Monetary Policy Week in Review – Feb. 16, 2013: Rates steady in 11 of 12 banks as growth prospects improve
by Peter Nielsen, Central Bank News
Last week 12 central banks took monetary policy decisions with just one bank (Georgia) cutting rates while the other 11 central banks kept rates unchanged (Mozambique, Indonesia, Russia, Ghana, Armenia, Sweden, Botswana, Japan, Korea, Sri Lanka and Chile), reinforcing this year’s trend toward stable policy rates after last year’s hectic pace of monetary easing.
Through the first seven weeks of this year, 77 percent of 65 policy decisions taken by the 90 banks covered by Central Bank News have resulted in unchanged interest rates while 18 percent have resulted in rate cuts.
This compares with 73 percent of decisions in favor of steady rates after six weeks and 21 percent of decisions in favour of rate cuts.
The global economy, and thus the prospect for exports, was seen as steadily improving by central banks in Indonesia, Korea, Sweden, Chile and Japan. A recent rise in global financial markets reflects a similar view of stronger growth.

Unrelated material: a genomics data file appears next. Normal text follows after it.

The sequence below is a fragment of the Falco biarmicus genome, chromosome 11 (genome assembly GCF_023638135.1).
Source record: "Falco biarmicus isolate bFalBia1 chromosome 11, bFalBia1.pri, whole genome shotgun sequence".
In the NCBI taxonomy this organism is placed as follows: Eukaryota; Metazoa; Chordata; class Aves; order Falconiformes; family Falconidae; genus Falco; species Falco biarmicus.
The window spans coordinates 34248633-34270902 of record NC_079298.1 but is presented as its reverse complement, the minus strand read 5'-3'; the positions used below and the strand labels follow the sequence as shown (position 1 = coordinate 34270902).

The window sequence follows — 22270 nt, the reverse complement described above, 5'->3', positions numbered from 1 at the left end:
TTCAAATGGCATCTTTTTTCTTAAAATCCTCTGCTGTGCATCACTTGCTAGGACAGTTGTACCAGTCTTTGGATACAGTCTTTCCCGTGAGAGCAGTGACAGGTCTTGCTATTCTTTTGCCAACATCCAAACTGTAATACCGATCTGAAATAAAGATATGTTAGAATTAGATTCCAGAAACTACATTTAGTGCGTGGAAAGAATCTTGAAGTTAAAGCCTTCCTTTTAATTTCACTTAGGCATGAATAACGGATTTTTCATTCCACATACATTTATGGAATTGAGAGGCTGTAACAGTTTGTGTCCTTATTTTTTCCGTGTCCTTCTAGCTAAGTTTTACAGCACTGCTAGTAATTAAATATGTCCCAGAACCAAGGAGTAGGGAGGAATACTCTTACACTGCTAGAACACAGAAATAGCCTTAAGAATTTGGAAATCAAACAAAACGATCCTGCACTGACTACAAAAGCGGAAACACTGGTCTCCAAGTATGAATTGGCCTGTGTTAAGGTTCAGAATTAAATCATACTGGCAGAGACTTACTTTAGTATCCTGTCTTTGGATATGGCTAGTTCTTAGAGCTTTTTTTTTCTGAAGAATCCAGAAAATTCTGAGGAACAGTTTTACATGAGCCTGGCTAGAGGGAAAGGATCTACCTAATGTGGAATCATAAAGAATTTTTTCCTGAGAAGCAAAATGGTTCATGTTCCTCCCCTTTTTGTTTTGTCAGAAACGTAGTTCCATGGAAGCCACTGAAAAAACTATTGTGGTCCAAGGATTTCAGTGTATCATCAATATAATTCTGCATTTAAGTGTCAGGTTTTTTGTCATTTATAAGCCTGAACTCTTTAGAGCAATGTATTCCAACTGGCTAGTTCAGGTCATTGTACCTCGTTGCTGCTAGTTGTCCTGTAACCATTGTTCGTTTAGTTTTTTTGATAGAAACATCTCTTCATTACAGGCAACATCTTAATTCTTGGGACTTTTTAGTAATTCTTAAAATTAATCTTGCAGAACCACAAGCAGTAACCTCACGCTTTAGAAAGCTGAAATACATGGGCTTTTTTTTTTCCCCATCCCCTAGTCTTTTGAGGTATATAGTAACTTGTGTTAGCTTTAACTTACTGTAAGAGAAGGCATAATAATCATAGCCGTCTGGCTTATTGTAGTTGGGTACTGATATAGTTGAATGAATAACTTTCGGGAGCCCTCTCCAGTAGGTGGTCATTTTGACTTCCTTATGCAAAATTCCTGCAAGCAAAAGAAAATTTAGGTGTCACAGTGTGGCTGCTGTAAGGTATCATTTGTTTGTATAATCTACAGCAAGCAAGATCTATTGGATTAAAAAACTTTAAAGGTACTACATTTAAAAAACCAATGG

But optimism is still tempered by lingering uncertainty from the euro area’s fiscal and financial crises and U.S. efforts to cut its deficit and debt.
The Bank of Japan, which has been grappling with deflation and sluggish growth for almost 20 years, said its economy appears to have stopped weakening but it will still have to pursue aggressive monetary easing to boost activity and inflation.
A pickup in China’s economic activity was specifically cited by both Indonesia and Chile as helping growth, illustrating the importance of demand from China to exports from countries worldwide.
Interestingly, three of the 11 central banks that raised interest rates in 2012 took policy decisions last week. Sri Lanka’s policy tightening appears to have paid off with credit growth easing while growth prospects in Ghana are improving.
Russia, however, is still grappling with inflation that is expected to continue last year’s trend and remain above the bank’s target in the first half of this year. The Bank of Russia fears this could become entrenched in inflationary expectations, denting its hard-won inflation fighting credibility.
Both Russia and Japan will be appointing new central bank governors in coming weeks, decisions that will be closely scrutinized by financial markets. Both central banks have been criticized for dragging their feet and not doing enough to boost economic growth.
Heavy rains in recent weeks affected food production across many countries in the Southern Hemisphere, pushing up inflation in Indonesia, Mozambique and Sri Lanka.
LAST WEEK’S (WEEK 7) MONETARY POLICY DECISIONS
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